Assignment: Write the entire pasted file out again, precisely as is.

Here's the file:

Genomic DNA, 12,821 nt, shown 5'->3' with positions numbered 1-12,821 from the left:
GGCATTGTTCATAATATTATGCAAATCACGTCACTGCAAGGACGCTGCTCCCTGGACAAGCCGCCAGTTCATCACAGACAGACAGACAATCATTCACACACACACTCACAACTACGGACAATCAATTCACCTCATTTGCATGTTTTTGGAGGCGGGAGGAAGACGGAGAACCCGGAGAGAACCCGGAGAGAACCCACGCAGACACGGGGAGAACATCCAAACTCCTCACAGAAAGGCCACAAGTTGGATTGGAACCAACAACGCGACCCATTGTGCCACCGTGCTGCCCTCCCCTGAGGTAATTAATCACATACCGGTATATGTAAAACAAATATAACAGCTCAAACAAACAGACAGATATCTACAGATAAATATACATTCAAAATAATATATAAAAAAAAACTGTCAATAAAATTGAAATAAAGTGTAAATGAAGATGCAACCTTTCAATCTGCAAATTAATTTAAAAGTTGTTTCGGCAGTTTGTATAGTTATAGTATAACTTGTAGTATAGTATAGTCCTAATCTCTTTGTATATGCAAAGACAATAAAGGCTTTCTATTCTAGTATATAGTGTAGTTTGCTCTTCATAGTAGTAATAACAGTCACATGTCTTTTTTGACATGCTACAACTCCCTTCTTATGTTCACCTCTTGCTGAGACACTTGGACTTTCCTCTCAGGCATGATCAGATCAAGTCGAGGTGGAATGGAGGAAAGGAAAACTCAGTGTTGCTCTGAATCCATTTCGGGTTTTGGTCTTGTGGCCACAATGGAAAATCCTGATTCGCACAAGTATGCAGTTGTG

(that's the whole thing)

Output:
Genomic DNA, 12,821 nt, shown 5'->3' with positions numbered 1-12,821 from the left:
GGCATTGTTCATAATATTATGCAAATCACGTCACTGCAAGGACGCTGCTCCCTGGACAAGCCGCCAGTTCATCACAGACAGACAGACAATCATTCACACACACACTCACAACTACGGACAATCAATTCACCTCATTTGCATGTTTTTGGAGGCGGGAGGAAGACGGAGAACCCGGAGAGAACCCGGAGAGAACCCACGCAGACACGGGGAGAACATCCAAACTCCTCACAGAAAGGCCACAAGTTGGATTGGAACCAACAACGCGACCCATTGTGCCACCGTGCTGCCCTCCCCTGAGGTAATTAATCACATACCGGTATATGTAAAACAAATATAACAGCTCAAACAAACAGACAGATATCTACAGATAAATATACATTCAAAATAATATATAAAAAAAAACTGTCAATAAAATTGAAATAAAGTGTAAATGAAGATGCAACCTTTCAATCTGCAAATTAATTTAAAAGTTGTTTCGGCAGTTTGTATAGTTATAGTATAACTTGTAGTATAGTATAGTCCTAATCTCTTTGTATATGCAAAGACAATAAAGGCTTTCTATTCTAGTATATAGTGTAGTTTGCTCTTCATAGTAGTAATAACAGTCACATGTCTTTTTTGACATGCTACAACTCCCTTCTTATGTTCACCTCTTGCTGAGACACTTGGACTTTCCTCTCAGGCATGATCAGATCAAGTCGAGGTGGAATGGAGGAAAGGAAAACTCAGTGTTGCTCTGAATCCATTTCGGGTTTTGGTCTTGTGGCCACAATGGAAAATCCTGATTCGCACAAGTATGCAGTTGTG